“How much of my knowledge should I give away?”
If your company is publishing content online, on blogs, email and as part of a sales funnel, this is probably something you worry about.
You and your team have worked for years to build up your processes, expertise and experience. But recently, it’s become expected that in order to market themselves online, companies regularly share their best advice and insight, and sometimes even tools, checklists and models they’ve developed.
The idea behind “content marketing” is that by being helpful to their audience, companies will build their authority, develop strong relationships with potential clients and attract real leads who understand how much value they offer. And done well, it works.
But that niggling question still remains: If all your best strategies and advice are available online, why should anyone buy from you? Should you hold some knowledge back?
Personally, I feel that most companies worry about this far too much.
First of all, the Internet gives every one of us access to (pretty much) the sum of human knowledge today. In reality, how much professional knowledge do you hold that your leads can’t discover alone, from someone else, with one Google search? How many of the tips you are worried about sharing are, in the truest sense, original?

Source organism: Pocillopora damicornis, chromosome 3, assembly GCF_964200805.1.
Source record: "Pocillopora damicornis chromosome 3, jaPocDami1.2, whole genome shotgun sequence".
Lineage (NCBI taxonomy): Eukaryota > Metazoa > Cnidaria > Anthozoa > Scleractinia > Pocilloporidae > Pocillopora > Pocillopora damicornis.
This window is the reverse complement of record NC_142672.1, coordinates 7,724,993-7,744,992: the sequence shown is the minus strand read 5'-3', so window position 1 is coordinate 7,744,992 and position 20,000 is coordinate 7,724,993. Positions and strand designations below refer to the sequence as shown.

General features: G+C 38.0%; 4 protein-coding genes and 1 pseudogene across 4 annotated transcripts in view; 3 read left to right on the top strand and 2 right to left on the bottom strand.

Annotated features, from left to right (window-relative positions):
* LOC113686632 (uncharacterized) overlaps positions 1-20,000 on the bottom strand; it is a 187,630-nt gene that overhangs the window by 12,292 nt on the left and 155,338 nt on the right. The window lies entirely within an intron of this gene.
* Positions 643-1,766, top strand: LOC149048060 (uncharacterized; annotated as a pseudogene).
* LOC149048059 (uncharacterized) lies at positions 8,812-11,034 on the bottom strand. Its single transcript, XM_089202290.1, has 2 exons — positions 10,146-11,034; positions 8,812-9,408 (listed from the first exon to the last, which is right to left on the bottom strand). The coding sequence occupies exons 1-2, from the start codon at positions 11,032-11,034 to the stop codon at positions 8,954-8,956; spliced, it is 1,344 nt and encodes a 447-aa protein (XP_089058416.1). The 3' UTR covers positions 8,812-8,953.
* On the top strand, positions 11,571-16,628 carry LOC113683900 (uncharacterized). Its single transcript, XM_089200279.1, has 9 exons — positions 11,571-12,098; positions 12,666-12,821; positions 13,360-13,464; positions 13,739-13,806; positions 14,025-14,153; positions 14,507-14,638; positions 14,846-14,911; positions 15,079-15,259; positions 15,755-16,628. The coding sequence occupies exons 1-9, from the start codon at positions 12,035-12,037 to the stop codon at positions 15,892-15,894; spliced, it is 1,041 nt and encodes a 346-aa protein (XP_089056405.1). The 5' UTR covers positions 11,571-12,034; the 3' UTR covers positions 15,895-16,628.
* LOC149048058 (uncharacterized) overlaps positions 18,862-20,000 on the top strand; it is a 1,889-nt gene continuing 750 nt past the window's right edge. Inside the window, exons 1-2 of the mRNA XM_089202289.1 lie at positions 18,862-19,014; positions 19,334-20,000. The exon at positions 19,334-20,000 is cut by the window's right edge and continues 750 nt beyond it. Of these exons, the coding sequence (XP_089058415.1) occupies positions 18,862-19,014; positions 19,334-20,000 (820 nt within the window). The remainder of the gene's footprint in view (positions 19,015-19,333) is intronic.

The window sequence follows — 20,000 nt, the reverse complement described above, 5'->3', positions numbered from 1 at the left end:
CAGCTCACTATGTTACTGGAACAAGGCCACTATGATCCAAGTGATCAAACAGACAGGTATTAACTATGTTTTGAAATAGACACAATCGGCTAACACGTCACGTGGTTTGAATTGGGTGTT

It’s increasingly difficult to differentiate your company through knowledge alone.
Does this mean it’s not worth sharing? No. It doesn’t matter that someone else could give your audience this information – because they’re not getting it from anywhere else. They’re getting it from you.
As long as they need and appreciate what you’re sharing with them, it’s still your company they’ll be drawn to.
It also matters how you say it. If you can convey information in an exciting and unique way, you are still in a sense ‘making it yours’.
Second of all, you could probably write a whole book summarising every key piece of professional advice you have. And yet, most people would still need your help executing it.
There’s a difference between knowing something and being able to put it into practice. And that’s why, no matter how much advice you give away online, you will always still have clients. Even more than that, if your advice is valuable enough, you’ll have clients who don’t have the time, skills or ability to implement it queuing up at your door, so you can do it for them.
So don’t hold back because you are afraid that writing content will ruin your business. It won’t – quite the opposite.